Types of Weight Loss Surgeries

The Cooper bariatric surgery team provides two of the most common types of weight loss surgeries—Roux-en-Y gastric bypass (RYGB) and vertical sleeve gastrectomy (VSG)—and has extensive experience in each. 

Our team does not perform laparoscopic adjustable gastric band (LAGB) surgery because the procedure is outdated. However, we do provide follow-up care for people who have undergone the procedure elsewhere, including adjusting or removing the band. 

Roux-en-Y Gastric Bypass (RYGB)

During this procedure, the surgeon reduces the size of the stomach to about the size of an egg and attaches it to the intestine. People typically lose 50 percent to 75 percent of their excess weight in the first 12 to 18 months after surgery. This procedure is usually performed using minimally invasive techniques.

Key benefits include:

  • The most common surgical weight loss procedure in the U.S.
  • Size of stomach is surgically reduced to form a small pouch, about the size of an egg
  • Roux limb of the small intestine is brought up and connected to the pouch
  • Food empties directly into the intestine
  • Patients spend about 2.5 days in the hospital
  • Changes the patient’s metabolism
  • The amount of food eaten must be regulated to prevent the pouch from stretching
  • 50 percent to 75 percent of excess weight is lost in first 12 to 18 months after surgery
  • Difficult to reverse

Vertical Sleeve Gastrectomy (VSG)

The surgeon removes a large portion of the stomach. This surgery does not change the way food passes into the intestines. It also does not change the way the body processes food and nutrients. People typically lose 50 to 60 percent of their excess weight two to five years after surgery.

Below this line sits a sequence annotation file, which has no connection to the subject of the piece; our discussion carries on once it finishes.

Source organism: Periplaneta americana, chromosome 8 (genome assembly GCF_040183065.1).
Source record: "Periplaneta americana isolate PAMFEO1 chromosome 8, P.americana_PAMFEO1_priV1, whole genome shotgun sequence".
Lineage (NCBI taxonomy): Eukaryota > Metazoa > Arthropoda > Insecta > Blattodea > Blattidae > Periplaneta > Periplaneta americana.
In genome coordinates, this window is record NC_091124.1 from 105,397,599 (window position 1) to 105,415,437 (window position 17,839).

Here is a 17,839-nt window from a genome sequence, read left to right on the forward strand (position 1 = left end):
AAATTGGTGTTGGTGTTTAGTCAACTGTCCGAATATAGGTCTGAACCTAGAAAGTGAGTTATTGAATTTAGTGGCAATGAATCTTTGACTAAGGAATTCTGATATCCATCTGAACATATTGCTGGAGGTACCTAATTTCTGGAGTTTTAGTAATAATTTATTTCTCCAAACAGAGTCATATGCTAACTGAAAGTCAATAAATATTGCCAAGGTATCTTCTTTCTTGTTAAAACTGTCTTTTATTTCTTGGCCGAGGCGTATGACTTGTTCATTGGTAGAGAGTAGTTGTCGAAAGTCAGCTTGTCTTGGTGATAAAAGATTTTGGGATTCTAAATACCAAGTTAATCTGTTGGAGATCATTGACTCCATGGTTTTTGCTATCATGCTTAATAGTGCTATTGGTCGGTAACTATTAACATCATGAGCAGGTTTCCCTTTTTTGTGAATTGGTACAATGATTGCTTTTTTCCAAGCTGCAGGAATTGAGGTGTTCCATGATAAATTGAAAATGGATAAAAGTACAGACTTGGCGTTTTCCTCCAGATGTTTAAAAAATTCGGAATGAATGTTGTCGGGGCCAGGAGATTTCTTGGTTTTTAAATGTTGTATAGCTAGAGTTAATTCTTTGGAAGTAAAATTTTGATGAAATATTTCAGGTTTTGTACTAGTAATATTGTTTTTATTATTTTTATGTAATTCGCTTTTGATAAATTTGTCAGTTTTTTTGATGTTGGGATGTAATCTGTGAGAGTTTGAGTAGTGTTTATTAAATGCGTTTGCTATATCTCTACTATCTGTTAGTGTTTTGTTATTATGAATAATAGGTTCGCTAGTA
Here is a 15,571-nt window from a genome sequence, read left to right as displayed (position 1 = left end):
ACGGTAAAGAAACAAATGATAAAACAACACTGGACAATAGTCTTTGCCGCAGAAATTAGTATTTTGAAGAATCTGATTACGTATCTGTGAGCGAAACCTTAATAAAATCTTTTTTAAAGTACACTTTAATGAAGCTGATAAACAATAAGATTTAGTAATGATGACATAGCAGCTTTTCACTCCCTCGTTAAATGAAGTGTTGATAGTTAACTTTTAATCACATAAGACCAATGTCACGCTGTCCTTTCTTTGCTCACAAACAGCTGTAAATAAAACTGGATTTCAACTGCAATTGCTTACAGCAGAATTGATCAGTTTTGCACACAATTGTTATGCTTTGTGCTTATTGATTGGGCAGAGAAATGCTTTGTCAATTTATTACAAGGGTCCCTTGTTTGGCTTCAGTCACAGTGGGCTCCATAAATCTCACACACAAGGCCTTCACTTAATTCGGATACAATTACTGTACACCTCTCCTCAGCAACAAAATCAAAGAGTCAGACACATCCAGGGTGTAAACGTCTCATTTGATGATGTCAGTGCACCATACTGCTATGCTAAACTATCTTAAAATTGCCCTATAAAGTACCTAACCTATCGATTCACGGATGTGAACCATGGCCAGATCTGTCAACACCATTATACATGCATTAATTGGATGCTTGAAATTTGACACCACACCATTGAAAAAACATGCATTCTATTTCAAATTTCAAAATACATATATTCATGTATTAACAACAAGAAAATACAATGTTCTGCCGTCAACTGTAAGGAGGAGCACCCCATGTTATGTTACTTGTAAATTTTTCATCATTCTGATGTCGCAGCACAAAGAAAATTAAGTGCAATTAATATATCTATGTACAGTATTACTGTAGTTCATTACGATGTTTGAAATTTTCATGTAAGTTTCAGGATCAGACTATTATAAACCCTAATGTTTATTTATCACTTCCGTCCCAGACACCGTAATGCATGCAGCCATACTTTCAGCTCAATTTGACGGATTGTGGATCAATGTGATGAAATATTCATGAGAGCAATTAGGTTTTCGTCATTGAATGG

Key benefits include:

  • The surgeon removes a large portion of the stomach, 85 percent or more in most cases
  • Reduces the stomach’s capacity to hold food while allowing it to function normally
  • Food continues to follow its natural path
  • Patients spend about 2.5 days in the hospital
  • 50 percent to 60 percent of excess weight is lost within two to five years after surgery
  • Impossible to reverse due to the amount of the stomach organ that is removed
  • Some insurance providers consider this technique “investigational” and do not cover this surgery; however, there is very good medical data that shows this procedure is safe and effective
  • More than one surgical procedure is needed in some cases and is planned for by the patient and physician well in advance

Laparoscopic Adjustable Gastric Band (LAGB)

The surgeon places a small, bracelet-like band around the top of the stomach to restrict the amount of food a person can eat. This surgery involves several small incisions, less than two inches each. The degree of band tightness affects how much food you can eat and the length of time it takes for food to leave the stomach pouch. This surgery does not change the way food passes into the intestines. It also does not change the way the body processes food and nutrients. People typically lose 45 to 72 percent of their excess weight three to six years after surgery.

Key benefits include:

  • By creating a smaller stomach pouch, the band limits the amount of food that can be eaten at one time, so you feel full sooner and stay full longer.
  • As you eat less food, your body will stop storing excess calories and start using its fat supply for energy.
  • The surgery does not change the way the body processes food and nutrients
  • Your hospital stay is between 1 to 3 days
  • This surgery can be reversed
  • People typically lose 45 to 72 percent of their excess weight three to six years after surgery